CAPE CANAVERAL, Fla. — NASA on Tuesday delayed putting astronauts back on the moon until 2025 at the earliest, missing the deadline set by the Trump administration.
The space agency had been aiming for 2024 for the first moon landing by astronauts in a half-century. Bill Nelson, NASA Administrator, announced the delay by stating that Congress didn’t provide enough money for a landing system to support its Artemis moon program, and that more money was needed for its Orion capsule. Blue Origin, Jeff Bezos rocket company, has filed a lawsuit against NASA, which has halted work on the Starship lunar landing platform under Elon Musk’s SpaceX.
Officials said technology for new spacesuits also needs to ramp up, before astronauts can return to the moon.
NASA still targets February next year for the first test flight on its lunar rocket, the Space Launch System or SLS with an Orion capsule. There will not be anyone aboard. Instead, astronauts will strap in for the second Artemis flight, flying beyond the moon but not landing in 2024, a year later than planned. That would bump the moon landing to at least 2025, according to Nelson.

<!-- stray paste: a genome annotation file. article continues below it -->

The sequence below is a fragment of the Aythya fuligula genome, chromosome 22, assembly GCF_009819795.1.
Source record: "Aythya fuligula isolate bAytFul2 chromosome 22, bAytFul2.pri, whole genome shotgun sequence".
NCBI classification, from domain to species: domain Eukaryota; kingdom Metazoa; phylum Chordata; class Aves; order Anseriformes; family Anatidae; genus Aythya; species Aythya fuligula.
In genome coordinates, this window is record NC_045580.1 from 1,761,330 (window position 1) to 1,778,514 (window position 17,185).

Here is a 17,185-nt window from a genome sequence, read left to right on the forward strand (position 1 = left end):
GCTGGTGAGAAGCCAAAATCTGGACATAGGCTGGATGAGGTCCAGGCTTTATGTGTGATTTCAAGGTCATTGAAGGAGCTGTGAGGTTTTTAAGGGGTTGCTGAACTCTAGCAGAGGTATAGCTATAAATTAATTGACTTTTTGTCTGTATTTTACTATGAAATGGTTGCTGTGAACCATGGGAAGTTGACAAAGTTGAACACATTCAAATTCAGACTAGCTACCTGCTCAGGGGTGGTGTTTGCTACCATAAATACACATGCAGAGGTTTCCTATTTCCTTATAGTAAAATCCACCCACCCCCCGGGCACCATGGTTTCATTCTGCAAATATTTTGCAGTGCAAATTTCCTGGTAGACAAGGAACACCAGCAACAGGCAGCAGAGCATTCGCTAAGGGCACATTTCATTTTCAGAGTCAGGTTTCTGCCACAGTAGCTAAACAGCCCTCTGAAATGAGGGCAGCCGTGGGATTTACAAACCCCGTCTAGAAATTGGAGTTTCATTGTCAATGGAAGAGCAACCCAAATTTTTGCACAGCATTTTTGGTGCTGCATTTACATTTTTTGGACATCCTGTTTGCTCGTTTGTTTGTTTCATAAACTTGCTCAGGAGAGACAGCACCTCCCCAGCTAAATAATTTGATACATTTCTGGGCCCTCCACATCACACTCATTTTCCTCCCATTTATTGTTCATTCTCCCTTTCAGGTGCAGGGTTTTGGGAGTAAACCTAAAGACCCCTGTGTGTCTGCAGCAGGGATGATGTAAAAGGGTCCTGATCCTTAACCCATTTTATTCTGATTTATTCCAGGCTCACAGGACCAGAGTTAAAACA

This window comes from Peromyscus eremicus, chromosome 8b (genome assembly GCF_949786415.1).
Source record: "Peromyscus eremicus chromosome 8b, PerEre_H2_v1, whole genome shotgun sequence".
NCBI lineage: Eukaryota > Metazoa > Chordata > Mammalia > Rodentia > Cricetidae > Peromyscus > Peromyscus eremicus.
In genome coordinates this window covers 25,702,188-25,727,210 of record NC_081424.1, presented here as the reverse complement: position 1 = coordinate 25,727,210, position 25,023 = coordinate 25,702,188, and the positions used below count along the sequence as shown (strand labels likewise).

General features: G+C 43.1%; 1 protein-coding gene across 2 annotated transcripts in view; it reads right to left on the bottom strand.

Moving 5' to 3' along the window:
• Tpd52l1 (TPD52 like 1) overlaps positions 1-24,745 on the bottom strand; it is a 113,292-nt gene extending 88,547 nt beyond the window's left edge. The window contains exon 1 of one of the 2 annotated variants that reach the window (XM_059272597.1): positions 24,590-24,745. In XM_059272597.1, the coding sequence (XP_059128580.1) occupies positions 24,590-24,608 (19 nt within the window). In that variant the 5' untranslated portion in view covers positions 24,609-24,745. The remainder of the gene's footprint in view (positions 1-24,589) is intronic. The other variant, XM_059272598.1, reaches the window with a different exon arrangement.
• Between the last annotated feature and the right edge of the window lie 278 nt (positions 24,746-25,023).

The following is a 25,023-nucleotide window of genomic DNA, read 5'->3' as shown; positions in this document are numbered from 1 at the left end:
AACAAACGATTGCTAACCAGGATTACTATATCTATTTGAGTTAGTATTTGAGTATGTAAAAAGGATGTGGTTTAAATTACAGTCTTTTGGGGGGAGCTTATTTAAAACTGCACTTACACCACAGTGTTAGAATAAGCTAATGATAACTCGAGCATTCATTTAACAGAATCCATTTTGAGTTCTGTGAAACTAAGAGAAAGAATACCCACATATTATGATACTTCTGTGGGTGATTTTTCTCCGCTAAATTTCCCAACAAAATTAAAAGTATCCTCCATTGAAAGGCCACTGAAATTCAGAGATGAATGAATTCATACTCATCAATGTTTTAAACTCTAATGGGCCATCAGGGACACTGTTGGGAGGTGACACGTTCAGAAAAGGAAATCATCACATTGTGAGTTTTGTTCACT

” The human landing system is an integral part of our efforts to get the first woman or the first person of colour to the moon’s surface. We are getting ready to go,” Nelson said to reporters. “NASA is committed to help restore America’s standing in the world.”
Nelson made note of China’s ambitious and aggressive space program, and warned it could overtake the U.S. in lunar exploration.
NASA’s last moon landing by astronauts occurred during Apollo 17 in 1972. Altogether, 12 men explored the lunar surface.
During a National Space Council meeting in 2019, Vice President Mike Pence called for landing astronauts on the moon within five years “by any means necessary.” NASA had been shooting for a lunar landing in 2028, and pushing it up by four years was considered at the time exceedingly ambitious, if not improbable.
Congress will need to increase funding, beginning with the 2023 budget, in order for NASA to have private companies competing for the planned 10 or more moon landings by astronauts, Nelson said. The space agency is also asking for a larger budget for Orion capsules. It wants it to go from $6.7 billion up to $9.3billion, due to delays caused by the coronavirus pandemic in New Orleans and storm damage to NASA’s Michoud Assembly Facility, which is the main manufacturing site of Orion and SLS. Development costs for the rocket through the first Artemis flight next year stand at $11 billion.
Vice President Kamala Harris will convene her first National Space Council meeting, as its chair, on Dec. 1. Nelson informed her about the most recent schedule and costs while they were visiting Maryland’s Goddard Space Flight Center.